Jordan Levin

Miami City Ballet: filled with dancer couples on and off-stage

Miami City Ballet’s Carlos Guerra proposed to fellow dancer Jennifer Kronenberg on Valentine’s Day ten years ago. Photographed at the Miami City Ballet studios on Miami Beach on February 1, 2016.
Miami City Ballet’s Carlos Guerra proposed to fellow dancer Jennifer Kronenberg on Valentine’s Day ten years ago. Photographed at the Miami City Ballet studios on Miami Beach on February 1, 2016.

From the heartbreaking love stories of Swan Lake and Giselle, to the abstract but intimate couples in contemporary works, romance and ballet have always gone together.

At Miami City Ballet, romance extends off-stage into real life. Almost half the company, 22 of the troupe’s 51 dancers, are paired into couples.

Part of the reason is their intense schedule. Long days in their Miami Beach studios, and frequent weekends performing, make it difficult to meet — much less get to know — an outsider. For some, the arcane, intense nature of ballet means only another dancer can understand their dreams and struggles. The hours of dancing together can make it easy to slip from physical to emotional intimacy. And the Miami company is a close-knit and sociable group, which encourages not only friendships but deeper bonds.

MCB opens its third program of the season this Valentine’s Day weekend at the Adrienne Arsht Center with two company premieres: The Year of the Rabbit, the breakout ballet by New York City Ballet choreographer Justin Peck, who created the striking Heatscape for MCB last season; and Sunset, an emotional 1994 portrait of the experiences of men and women during wartime by modern choreographer Paul Taylor. Balanchine’s extravagant, sparkling Bourree Fantasque rounds out the evening.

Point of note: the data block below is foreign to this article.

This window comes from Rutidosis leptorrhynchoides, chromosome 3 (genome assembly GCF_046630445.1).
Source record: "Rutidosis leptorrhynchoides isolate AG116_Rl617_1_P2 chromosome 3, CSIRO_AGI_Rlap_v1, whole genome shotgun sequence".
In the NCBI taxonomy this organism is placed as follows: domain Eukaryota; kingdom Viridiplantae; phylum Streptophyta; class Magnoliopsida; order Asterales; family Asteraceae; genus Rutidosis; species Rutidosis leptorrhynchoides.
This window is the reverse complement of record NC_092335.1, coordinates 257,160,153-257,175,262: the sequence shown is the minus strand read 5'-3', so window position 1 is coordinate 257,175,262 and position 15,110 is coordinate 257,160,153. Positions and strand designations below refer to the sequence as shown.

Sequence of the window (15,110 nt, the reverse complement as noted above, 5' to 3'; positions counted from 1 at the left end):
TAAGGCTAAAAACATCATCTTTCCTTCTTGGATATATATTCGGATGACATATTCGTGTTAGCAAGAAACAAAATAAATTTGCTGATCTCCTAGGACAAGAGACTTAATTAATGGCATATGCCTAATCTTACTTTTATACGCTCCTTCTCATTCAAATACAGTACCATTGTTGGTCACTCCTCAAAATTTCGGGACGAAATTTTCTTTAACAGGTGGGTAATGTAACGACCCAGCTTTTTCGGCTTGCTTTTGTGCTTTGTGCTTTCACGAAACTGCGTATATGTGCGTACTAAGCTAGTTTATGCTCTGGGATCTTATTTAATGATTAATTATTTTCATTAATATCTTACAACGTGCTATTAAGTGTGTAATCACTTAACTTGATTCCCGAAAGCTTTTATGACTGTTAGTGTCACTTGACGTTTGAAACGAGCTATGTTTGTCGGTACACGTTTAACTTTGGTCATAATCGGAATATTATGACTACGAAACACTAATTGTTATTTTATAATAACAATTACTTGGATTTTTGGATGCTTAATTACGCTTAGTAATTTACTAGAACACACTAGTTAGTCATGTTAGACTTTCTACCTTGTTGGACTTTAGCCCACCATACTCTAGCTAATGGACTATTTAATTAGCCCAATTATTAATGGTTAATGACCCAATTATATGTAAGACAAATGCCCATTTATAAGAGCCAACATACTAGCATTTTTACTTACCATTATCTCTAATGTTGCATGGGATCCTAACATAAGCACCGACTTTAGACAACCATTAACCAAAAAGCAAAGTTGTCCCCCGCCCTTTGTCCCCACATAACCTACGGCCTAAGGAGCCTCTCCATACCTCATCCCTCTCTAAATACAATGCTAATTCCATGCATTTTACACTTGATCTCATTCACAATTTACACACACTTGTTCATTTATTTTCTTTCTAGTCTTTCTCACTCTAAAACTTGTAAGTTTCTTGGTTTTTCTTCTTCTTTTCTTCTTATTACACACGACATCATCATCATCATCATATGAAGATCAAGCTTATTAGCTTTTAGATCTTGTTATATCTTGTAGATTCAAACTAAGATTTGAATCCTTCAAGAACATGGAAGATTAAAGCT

In honor of ballet’s romantic spirit and this holiday celebrating love, we present four of the company’s couples detailing how they fell in love, what keeps them together and the role dance plays in their lives together.

Jennifer Carlynn Kronenberg, 39, and Carlos Miguel Guerra, 37. Principal dancers, married.

Guerra was drawn to Kronenberg as soon as he joined MCB in 2001. But she was older, aloof (and shy) and dating another dancer, while Guerra, who had recently left Cuba, didn’t speak English. They were quickly cast together, which was torture for him. “She never gave me a hint,” Guerra says. “I thought it’s going to be horrible if I say something and she says “who do you think you are?” and we have to keep dancing together.” Although Kronenberg felt a connection onstage, she figured Guerra, who liked to party with lots of girls, was not for her. “There was definitely chemistry,” she says. “But I was at a different stage in my life.”

Four years in, as they were rehearsing the lead roles in Giselle alone in the studio, Guerra told her he was in love with someone in the company, and as Kronenberg teasingly asked him who, finally confessed. “I opened my mouth it was a like a train running,” he says. “I said that person is you, I know I’ve been a playboy but I’ll become a different person, I want to marry you.”

Kronenberg was doubtful at first. “It was a leap of faith for me,” she says. “But the minute we started dating we felt like we’d known each other forever.” Guerra secretly sent flowers to her dressing room when they debuted Giselle, whispered to her on stage that she was beautiful, he wanted to kiss her, she smelled delicious. “I would get so angry,” says Kronenberg. “I’m focused on what I’m doing and he’s being Rico Suave behind me.”

He planned to propose in a romantic dinner on Valentine’s Day 2006. Instead, Guerra’s aunt and Kronenberg’s grandmother engineered a family gathering. “I was like “is this a Cuban thing?” Kronenberg says.